Our Modern Jaguar Classics


XK 120
The beginning of the Jaguar Golden age. Took the world by storm when launched in 1948 and initiated the basis of the perennial XK engine. Made a legend (and a Knight) out of Jag chief and design boss William Lyons – and demonstrated that Britain really had won the war.

XK 120 ‘C’ Type
Designated for ‘competition’ the race version of the XK120 had a tuned engine and an aerodynamic shell designed by Malcolm Sayers. Won Le Mans in 1951 at its first attempt and now rare as the proverbial hen’s teeth.

The road going version of the D type is, in our opinion certainly the most magnificent British car ever made: and probably one of the greatest road cars ever. Outrageous body swathes and cuts and carnal proportions for us out-redheads Ferrari’s 250 TR.

Mk 2
Brilliant middle-period creation much loved by blaggers as well as the coppers who’d try to chase them. In white, with red leather interior and wires it’s impossibly English and brutally elegant – but ultimately it’s the pacey mid size saloon format it pioneered forJaguar that is its truly lasting legacy.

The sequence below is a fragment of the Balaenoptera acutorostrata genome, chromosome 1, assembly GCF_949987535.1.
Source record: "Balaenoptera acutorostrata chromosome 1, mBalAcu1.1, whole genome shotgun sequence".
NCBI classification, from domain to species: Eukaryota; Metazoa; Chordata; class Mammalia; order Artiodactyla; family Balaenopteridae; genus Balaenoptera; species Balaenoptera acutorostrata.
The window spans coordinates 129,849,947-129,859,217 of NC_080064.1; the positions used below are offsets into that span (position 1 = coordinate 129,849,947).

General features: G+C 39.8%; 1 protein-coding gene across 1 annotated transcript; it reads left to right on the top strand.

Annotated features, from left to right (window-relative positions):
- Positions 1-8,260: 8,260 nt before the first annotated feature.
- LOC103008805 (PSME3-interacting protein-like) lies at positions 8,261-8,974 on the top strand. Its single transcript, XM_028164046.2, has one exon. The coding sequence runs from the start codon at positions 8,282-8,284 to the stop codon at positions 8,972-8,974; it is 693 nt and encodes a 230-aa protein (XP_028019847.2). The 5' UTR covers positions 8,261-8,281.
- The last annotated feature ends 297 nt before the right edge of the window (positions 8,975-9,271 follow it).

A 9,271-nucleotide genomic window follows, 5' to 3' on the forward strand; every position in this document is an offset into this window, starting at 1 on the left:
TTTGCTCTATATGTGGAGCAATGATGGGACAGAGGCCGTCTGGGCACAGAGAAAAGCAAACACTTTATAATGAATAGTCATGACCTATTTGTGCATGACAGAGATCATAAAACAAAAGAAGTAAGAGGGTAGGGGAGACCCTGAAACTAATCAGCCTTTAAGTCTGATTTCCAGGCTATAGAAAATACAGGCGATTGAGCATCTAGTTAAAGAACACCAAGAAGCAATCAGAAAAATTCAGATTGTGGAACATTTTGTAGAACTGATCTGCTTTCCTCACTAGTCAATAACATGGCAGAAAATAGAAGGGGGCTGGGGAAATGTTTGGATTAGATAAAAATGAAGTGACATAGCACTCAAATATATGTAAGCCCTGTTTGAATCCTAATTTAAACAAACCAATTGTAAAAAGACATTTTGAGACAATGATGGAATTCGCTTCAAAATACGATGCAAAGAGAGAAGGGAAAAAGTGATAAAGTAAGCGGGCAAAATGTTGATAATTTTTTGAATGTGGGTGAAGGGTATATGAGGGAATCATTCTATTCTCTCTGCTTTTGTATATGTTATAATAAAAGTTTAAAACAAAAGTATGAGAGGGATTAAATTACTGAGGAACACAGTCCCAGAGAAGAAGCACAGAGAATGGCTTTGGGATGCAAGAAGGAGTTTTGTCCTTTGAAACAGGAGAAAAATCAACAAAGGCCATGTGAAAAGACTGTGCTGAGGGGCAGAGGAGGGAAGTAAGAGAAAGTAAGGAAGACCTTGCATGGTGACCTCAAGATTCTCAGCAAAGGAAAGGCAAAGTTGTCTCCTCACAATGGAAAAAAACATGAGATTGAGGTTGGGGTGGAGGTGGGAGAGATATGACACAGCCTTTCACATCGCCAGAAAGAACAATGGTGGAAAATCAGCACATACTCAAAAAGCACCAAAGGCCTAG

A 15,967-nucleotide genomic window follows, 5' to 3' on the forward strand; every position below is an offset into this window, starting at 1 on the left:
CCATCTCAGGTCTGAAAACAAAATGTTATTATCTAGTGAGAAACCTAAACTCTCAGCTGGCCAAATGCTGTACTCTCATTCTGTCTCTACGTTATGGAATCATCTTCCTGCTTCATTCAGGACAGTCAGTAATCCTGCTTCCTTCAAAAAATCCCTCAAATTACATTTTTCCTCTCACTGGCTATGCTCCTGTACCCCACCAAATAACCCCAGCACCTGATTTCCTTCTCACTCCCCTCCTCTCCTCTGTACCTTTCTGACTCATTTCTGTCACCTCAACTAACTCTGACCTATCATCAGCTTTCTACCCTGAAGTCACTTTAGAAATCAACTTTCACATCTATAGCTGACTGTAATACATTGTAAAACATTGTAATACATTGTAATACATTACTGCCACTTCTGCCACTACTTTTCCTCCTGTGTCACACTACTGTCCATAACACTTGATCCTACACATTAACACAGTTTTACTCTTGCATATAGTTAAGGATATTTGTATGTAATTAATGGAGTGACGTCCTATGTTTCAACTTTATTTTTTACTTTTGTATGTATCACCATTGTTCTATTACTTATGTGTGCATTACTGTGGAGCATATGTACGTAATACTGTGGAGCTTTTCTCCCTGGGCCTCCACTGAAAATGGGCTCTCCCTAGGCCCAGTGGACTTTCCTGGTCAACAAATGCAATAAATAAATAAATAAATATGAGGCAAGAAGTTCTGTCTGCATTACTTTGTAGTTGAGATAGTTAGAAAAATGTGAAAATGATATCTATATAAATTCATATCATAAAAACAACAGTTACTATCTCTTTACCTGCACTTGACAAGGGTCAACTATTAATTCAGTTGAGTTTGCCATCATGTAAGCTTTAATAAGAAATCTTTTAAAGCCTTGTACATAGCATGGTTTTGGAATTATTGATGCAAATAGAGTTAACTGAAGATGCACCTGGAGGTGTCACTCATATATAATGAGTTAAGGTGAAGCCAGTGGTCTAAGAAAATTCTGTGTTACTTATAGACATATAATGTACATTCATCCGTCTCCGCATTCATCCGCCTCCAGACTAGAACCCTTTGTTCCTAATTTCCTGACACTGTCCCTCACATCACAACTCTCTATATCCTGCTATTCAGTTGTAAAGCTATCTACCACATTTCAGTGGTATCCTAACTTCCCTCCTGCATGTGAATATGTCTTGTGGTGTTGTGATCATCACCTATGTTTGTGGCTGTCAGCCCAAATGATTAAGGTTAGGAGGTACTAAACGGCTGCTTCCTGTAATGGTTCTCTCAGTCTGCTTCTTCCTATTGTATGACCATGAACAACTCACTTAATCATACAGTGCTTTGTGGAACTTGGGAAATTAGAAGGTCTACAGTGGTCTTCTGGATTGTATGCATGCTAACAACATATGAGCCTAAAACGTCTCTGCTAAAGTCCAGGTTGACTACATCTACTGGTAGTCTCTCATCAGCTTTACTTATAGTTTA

XJ12 C
This is the only Leyland Era Jag to make our list…and we’d prefer it with the 5.3 Engine and the Walkinshaw-Broadspeed racing treatment as pictured. It’s incredible that this monster still looks so good. But it does.

images courtesy Mark Lacey


After the mediocre S and X Type, design visionary Ian Callum finally got his chops into the brand and created a winning format. The R version was and is a true challenger to the M5 Supersaloon, with a perfect blend of mentalism and practicability.

The XJ took the refinement and the performance of the XF and clothed it a stretched and sculpted format. The result is a world beating wafter that holds its own in most areas against the Teutonic equivalent – and beats them hands down in terms of pure beauty.

We haven’t driven it yet, but this extreme version of the XKR is a stone cold certainty for future classic. It’s set to be the quickest proper series production Jag ever (no, the XJ220 didn’t count). We’re wondering, though, why did they make the launch cars in French racing blue? What’s wrong with British Racing Green?